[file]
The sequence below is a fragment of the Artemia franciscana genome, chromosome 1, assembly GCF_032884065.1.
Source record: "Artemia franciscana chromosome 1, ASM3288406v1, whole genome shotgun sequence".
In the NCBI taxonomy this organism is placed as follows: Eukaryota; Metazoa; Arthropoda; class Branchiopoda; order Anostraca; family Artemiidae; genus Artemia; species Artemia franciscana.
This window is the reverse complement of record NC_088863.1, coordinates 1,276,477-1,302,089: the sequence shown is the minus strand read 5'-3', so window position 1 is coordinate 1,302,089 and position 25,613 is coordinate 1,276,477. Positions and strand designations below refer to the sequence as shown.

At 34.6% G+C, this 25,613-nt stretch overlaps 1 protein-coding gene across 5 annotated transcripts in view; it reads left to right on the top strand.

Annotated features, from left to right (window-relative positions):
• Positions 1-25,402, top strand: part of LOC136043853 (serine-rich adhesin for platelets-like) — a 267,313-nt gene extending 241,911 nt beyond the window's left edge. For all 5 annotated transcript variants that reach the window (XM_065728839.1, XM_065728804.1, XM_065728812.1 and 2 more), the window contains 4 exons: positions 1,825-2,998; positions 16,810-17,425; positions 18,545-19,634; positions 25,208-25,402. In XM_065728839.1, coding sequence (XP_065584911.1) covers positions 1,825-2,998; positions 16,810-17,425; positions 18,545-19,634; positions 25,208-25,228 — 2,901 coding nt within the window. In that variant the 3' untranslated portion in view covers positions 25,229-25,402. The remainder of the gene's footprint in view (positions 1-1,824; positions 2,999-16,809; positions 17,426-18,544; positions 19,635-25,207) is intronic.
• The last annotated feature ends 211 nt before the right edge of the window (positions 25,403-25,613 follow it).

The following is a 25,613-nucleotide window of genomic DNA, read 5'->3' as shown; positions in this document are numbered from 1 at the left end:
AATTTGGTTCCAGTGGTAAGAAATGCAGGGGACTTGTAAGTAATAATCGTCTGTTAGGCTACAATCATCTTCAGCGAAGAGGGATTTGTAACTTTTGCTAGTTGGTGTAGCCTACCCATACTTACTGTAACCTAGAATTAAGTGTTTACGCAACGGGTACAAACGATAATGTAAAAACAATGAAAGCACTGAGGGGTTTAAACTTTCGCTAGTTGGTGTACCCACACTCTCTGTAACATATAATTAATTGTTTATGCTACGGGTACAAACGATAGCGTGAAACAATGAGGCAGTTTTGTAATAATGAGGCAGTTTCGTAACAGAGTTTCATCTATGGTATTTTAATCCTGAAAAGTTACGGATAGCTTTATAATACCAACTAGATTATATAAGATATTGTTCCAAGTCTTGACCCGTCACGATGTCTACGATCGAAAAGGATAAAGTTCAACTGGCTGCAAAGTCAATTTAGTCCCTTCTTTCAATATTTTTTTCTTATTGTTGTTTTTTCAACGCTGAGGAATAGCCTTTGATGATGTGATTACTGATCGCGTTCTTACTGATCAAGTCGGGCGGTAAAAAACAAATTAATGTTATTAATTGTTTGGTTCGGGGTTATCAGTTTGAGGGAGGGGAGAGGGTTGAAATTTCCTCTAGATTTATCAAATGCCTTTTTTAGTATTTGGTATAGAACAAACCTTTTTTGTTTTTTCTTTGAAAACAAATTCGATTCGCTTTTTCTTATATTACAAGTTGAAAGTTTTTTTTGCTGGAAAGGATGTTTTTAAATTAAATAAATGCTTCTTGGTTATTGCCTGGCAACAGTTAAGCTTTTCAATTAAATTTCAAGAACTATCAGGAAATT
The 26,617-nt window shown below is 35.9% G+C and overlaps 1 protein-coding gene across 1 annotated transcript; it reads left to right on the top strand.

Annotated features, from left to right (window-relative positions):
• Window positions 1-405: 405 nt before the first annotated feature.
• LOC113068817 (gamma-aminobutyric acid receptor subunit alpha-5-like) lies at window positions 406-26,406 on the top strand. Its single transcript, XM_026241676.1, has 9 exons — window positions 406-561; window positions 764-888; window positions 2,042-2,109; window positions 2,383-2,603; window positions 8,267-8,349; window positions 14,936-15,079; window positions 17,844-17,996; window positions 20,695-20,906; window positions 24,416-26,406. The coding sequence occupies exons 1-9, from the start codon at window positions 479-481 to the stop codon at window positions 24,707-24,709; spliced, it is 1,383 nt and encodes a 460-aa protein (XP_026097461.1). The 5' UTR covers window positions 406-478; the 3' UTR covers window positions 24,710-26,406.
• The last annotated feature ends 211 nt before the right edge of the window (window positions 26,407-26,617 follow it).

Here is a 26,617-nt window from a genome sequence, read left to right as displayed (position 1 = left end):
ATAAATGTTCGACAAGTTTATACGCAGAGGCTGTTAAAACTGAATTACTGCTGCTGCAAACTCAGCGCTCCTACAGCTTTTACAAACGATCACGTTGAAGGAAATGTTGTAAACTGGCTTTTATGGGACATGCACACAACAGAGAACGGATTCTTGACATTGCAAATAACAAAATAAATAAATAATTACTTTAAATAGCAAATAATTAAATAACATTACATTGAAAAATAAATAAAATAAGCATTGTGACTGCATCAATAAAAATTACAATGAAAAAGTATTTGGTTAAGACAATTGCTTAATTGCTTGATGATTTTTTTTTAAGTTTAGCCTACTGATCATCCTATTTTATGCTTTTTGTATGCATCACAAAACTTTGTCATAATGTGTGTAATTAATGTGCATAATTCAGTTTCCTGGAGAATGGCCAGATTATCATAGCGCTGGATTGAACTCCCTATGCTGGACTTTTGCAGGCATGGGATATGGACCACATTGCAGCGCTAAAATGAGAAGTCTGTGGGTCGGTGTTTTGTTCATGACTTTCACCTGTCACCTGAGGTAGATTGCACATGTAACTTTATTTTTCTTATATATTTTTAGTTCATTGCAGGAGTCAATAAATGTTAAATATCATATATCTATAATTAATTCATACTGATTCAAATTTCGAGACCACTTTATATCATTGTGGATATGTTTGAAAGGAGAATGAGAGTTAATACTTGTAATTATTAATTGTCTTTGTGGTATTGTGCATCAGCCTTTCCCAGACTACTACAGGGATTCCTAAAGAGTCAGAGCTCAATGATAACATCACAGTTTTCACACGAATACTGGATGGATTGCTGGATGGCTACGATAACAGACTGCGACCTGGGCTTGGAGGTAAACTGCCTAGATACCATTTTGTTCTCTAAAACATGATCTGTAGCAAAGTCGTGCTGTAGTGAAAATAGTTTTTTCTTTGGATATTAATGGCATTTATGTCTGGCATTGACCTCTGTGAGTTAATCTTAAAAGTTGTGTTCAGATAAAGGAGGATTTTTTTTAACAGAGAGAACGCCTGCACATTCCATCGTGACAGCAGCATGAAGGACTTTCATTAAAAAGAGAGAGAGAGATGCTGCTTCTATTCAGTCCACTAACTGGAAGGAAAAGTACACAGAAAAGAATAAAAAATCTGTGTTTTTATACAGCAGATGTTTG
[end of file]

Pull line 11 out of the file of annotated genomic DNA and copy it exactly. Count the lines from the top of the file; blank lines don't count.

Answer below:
The 26,617-nt window shown below is 35.9% G+C and overlaps 1 protein-coding gene across 1 annotated transcript; it reads left to right on the top strand.